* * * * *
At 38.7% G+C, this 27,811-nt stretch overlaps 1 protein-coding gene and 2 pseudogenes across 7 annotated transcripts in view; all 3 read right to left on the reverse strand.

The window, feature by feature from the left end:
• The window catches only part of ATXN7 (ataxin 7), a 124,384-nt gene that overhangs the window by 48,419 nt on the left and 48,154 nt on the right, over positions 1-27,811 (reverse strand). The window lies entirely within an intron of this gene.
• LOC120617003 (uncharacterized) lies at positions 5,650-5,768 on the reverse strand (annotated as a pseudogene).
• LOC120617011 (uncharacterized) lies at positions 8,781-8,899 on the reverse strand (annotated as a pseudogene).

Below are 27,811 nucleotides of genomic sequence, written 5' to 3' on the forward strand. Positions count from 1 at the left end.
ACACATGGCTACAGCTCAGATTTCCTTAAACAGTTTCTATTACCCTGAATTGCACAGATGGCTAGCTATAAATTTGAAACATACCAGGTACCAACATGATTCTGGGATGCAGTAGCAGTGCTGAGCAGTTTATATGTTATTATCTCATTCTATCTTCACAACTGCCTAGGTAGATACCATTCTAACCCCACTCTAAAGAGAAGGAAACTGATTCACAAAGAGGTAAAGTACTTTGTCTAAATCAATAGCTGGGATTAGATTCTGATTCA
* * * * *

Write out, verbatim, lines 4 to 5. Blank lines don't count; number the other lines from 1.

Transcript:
• LOC120617003 (uncharacterized) lies at positions 5,650-5,768 on the reverse strand (annotated as a pseudogene).
• LOC120617011 (uncharacterized) lies at positions 8,781-8,899 on the reverse strand (annotated as a pseudogene).